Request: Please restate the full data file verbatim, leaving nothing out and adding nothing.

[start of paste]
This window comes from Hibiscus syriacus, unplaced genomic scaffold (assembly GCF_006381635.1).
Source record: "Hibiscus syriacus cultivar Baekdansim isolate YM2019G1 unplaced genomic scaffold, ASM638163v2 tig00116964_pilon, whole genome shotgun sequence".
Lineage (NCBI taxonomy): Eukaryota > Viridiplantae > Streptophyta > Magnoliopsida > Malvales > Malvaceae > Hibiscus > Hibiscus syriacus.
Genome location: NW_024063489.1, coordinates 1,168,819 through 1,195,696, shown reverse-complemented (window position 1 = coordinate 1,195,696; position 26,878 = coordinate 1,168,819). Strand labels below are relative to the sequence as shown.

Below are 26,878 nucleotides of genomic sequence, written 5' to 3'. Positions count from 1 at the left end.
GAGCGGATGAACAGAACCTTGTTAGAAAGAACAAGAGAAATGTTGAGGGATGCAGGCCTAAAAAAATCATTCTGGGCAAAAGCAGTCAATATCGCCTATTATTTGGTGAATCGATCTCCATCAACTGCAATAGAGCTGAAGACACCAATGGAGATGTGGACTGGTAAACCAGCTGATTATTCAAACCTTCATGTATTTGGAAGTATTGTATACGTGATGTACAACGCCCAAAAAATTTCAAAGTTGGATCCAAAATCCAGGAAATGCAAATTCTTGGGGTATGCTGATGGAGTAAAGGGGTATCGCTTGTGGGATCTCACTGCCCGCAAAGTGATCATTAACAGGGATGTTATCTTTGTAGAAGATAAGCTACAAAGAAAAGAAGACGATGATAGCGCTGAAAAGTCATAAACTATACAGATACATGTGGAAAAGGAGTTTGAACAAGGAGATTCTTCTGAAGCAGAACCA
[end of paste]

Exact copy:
This window comes from Hibiscus syriacus, unplaced genomic scaffold (assembly GCF_006381635.1).
Source record: "Hibiscus syriacus cultivar Baekdansim isolate YM2019G1 unplaced genomic scaffold, ASM638163v2 tig00116964_pilon, whole genome shotgun sequence".
Lineage (NCBI taxonomy): Eukaryota > Viridiplantae > Streptophyta > Magnoliopsida > Malvales > Malvaceae > Hibiscus > Hibiscus syriacus.
Genome location: NW_024063489.1, coordinates 1,168,819 through 1,195,696, shown reverse-complemented (window position 1 = coordinate 1,195,696; position 26,878 = coordinate 1,168,819). Strand labels below are relative to the sequence as shown.

Below are 26,878 nucleotides of genomic sequence, written 5' to 3'. Positions count from 1 at the left end.
GAGCGGATGAACAGAACCTTGTTAGAAAGAACAAGAGAAATGTTGAGGGATGCAGGCCTAAAAAAATCATTCTGGGCAAAAGCAGTCAATATCGCCTATTATTTGGTGAATCGATCTCCATCAACTGCAATAGAGCTGAAGACACCAATGGAGATGTGGACTGGTAAACCAGCTGATTATTCAAACCTTCATGTATTTGGAAGTATTGTATACGTGATGTACAACGCCCAAAAAATTTCAAAGTTGGATCCAAAATCCAGGAAATGCAAATTCTTGGGGTATGCTGATGGAGTAAAGGGGTATCGCTTGTGGGATCTCACTGCCCGCAAAGTGATCATTAACAGGGATGTTATCTTTGTAGAAGATAAGCTACAAAGAAAAGAAGACGATGATAGCGCTGAAAAGTCATAAACTATACAGATACATGTGGAAAAGGAGTTTGAACAAGGAGATTCTTCTGAAGCAGAACCA